• Education is key: good companies will have ongoing dialogues with their employees about who should have access to what and why certain security measures are important to the business.

Ex ParteSeizure One Year On: Much Ado About Nothing?

As many of our readers will recall, the ex parte seizure provisions of the DTSA engendered more controversy than any other aspect of the legislation. The panelists generally agreed that the ex parte seizure remedy has been invoked rarely, meaning that the law's explicit provision that such remedy be used "only in extraordinary circumstances" (part of the amendments made in response to the criticism) has been successful.  The panelists also agreed that specificity was important in crafting a proposed seizure order.  As panelist Victoria Cundiff of Paul Hastings noted: "Judges will not enter an order giving anyone free reign to look around for computers."

Thinking Globally

The two remaining panels focused on international aspects of trade secrets law. Prof. Mark Schultz of George Mason's Center for the Protection of Intellectual Property led off with a discussion of some empirical research he has conducted regarding the relative strength of trade secrets protection across international jurisdictions. On one end of the spectrum, leaders include the United States, Canada, and Japan, while countries with the weakest protections according to the study include Indonesia, Russia, and the Philippines.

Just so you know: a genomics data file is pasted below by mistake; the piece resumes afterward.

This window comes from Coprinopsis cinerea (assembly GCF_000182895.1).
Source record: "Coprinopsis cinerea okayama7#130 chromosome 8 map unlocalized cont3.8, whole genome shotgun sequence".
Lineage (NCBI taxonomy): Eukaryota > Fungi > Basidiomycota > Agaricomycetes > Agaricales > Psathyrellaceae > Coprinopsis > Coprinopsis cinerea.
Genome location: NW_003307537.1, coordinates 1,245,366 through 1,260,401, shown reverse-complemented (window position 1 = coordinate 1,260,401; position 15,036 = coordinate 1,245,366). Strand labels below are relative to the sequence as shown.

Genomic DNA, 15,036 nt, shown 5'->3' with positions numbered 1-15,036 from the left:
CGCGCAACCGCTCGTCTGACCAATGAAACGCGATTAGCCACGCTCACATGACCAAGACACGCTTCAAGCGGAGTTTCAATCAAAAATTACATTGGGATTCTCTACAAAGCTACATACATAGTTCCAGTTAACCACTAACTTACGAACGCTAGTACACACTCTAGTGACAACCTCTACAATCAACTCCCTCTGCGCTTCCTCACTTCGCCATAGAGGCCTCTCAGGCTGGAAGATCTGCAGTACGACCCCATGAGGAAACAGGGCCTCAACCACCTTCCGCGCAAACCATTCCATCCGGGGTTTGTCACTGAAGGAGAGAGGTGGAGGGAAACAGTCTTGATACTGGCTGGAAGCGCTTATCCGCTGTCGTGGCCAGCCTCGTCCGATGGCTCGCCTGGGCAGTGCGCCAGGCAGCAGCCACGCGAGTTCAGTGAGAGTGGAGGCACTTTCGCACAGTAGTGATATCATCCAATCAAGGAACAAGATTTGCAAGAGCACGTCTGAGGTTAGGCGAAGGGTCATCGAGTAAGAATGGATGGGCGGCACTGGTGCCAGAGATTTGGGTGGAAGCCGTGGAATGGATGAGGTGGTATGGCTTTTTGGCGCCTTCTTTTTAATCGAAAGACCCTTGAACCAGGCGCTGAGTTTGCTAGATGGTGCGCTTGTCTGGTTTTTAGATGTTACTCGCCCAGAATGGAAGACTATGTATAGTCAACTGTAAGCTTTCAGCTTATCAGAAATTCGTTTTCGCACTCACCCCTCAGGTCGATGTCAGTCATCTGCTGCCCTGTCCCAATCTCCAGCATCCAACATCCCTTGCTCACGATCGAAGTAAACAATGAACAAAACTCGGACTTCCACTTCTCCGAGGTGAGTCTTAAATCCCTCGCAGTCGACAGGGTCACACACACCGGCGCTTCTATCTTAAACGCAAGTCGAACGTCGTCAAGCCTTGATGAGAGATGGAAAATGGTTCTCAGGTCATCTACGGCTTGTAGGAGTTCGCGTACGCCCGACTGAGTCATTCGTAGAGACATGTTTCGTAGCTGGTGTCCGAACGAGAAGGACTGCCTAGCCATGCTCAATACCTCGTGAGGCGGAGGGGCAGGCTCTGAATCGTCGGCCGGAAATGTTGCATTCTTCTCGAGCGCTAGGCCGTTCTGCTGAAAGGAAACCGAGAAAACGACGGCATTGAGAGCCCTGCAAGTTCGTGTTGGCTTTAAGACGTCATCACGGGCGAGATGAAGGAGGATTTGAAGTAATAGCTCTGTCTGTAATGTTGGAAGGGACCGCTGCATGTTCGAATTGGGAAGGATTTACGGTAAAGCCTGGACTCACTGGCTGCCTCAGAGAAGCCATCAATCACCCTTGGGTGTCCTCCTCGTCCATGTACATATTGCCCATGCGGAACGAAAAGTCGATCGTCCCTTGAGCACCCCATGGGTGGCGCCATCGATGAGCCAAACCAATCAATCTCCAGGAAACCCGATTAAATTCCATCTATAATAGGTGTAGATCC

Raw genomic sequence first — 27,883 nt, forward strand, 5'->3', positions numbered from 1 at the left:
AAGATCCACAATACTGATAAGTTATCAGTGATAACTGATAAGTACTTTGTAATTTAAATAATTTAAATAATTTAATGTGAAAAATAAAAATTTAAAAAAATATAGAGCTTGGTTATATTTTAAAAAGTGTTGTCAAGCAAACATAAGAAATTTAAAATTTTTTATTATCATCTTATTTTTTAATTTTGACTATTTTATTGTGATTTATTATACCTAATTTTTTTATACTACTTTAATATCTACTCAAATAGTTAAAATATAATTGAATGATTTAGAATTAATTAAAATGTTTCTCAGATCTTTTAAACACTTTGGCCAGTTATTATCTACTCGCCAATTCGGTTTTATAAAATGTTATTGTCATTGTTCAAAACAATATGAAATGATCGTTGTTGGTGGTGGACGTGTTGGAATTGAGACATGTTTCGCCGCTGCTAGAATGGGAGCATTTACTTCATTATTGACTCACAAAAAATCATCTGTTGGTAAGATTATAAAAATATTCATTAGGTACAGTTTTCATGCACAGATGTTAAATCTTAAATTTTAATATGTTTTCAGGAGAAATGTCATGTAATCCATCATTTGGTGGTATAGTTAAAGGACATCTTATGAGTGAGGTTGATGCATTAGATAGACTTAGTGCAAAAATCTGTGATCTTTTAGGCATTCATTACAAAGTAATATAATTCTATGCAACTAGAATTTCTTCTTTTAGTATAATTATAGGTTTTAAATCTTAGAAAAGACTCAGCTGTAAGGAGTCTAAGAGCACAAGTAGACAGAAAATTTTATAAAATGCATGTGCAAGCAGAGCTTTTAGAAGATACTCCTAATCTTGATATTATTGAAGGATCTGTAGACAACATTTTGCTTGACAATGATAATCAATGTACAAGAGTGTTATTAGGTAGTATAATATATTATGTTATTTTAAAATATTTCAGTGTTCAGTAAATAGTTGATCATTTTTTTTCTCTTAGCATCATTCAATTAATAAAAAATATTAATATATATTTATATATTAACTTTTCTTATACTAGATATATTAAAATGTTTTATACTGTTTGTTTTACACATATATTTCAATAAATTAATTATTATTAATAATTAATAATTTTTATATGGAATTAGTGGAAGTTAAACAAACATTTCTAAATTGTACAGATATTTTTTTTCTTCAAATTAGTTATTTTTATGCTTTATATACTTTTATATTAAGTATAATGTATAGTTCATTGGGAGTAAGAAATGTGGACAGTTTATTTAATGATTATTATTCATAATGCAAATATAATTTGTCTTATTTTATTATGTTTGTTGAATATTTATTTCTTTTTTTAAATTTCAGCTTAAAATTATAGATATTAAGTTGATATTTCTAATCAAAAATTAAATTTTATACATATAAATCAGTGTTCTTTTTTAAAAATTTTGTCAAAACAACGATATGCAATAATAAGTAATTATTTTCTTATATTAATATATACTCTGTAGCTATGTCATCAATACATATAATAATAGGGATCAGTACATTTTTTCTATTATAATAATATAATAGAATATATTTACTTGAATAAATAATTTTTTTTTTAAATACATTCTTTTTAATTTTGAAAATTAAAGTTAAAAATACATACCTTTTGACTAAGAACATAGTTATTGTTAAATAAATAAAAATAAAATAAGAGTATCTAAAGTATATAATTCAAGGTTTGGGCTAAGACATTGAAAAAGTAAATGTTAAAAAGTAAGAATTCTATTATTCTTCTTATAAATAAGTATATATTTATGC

What differentiates these countries from one another? Interestingly, research showed two different factors at play.  First, deep-rooted legal traditions play a role: countries with an English common law heritage that emphasized breach of duty tended to have stronger protections.  Second, notwithstanding the impact of established traditions, recent legal changes such as the enactment of the Agreement on Trade-Related Aspects of Intellectual Property Rights have caused lagging countries to make improvements related to trade secrets protection.

So as trade secrets become an increasingly important form of protection for valuable business information, what considerations will drive changes in the law? Jim Pooley touched on three things: